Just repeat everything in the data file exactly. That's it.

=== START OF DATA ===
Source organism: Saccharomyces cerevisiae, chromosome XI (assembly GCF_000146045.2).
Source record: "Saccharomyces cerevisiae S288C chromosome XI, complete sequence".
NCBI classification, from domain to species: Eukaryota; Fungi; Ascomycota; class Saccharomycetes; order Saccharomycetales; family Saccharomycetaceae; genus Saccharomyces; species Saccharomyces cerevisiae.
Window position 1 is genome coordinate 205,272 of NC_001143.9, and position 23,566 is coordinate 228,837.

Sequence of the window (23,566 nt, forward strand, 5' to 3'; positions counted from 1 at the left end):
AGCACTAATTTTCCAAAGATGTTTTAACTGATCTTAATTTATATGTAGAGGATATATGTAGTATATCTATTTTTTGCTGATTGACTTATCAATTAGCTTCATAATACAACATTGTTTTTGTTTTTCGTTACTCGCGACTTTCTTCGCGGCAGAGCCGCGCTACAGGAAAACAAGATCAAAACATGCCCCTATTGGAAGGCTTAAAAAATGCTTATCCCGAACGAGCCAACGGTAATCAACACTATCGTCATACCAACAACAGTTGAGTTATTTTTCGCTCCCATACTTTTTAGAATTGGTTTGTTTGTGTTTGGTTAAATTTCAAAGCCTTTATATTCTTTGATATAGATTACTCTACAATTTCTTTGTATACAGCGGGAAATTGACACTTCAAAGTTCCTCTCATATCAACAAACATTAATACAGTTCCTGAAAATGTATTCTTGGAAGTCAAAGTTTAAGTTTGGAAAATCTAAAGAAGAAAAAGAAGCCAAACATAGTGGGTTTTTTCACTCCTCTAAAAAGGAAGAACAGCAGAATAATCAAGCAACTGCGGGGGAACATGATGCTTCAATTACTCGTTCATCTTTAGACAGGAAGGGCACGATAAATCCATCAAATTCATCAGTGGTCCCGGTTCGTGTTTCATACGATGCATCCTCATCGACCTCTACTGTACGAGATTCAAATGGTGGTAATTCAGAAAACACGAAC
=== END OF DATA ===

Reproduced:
Source organism: Saccharomyces cerevisiae, chromosome XI (assembly GCF_000146045.2).
Source record: "Saccharomyces cerevisiae S288C chromosome XI, complete sequence".
NCBI classification, from domain to species: Eukaryota; Fungi; Ascomycota; class Saccharomycetes; order Saccharomycetales; family Saccharomycetaceae; genus Saccharomyces; species Saccharomyces cerevisiae.
Window position 1 is genome coordinate 205,272 of NC_001143.9, and position 23,566 is coordinate 228,837.

Sequence of the window (23,566 nt, forward strand, 5' to 3'; positions counted from 1 at the left end):
AGCACTAATTTTCCAAAGATGTTTTAACTGATCTTAATTTATATGTAGAGGATATATGTAGTATATCTATTTTTTGCTGATTGACTTATCAATTAGCTTCATAATACAACATTGTTTTTGTTTTTCGTTACTCGCGACTTTCTTCGCGGCAGAGCCGCGCTACAGGAAAACAAGATCAAAACATGCCCCTATTGGAAGGCTTAAAAAATGCTTATCCCGAACGAGCCAACGGTAATCAACACTATCGTCATACCAACAACAGTTGAGTTATTTTTCGCTCCCATACTTTTTAGAATTGGTTTGTTTGTGTTTGGTTAAATTTCAAAGCCTTTATATTCTTTGATATAGATTACTCTACAATTTCTTTGTATACAGCGGGAAATTGACACTTCAAAGTTCCTCTCATATCAACAAACATTAATACAGTTCCTGAAAATGTATTCTTGGAAGTCAAAGTTTAAGTTTGGAAAATCTAAAGAAGAAAAAGAAGCCAAACATAGTGGGTTTTTTCACTCCTCTAAAAAGGAAGAACAGCAGAATAATCAAGCAACTGCGGGGGAACATGATGCTTCAATTACTCGTTCATCTTTAGACAGGAAGGGCACGATAAATCCATCAAATTCATCAGTGGTCCCGGTTCGTGTTTCATACGATGCATCCTCATCGACCTCTACTGTACGAGATTCAAATGGTGGTAATTCAGAAAACACGAAC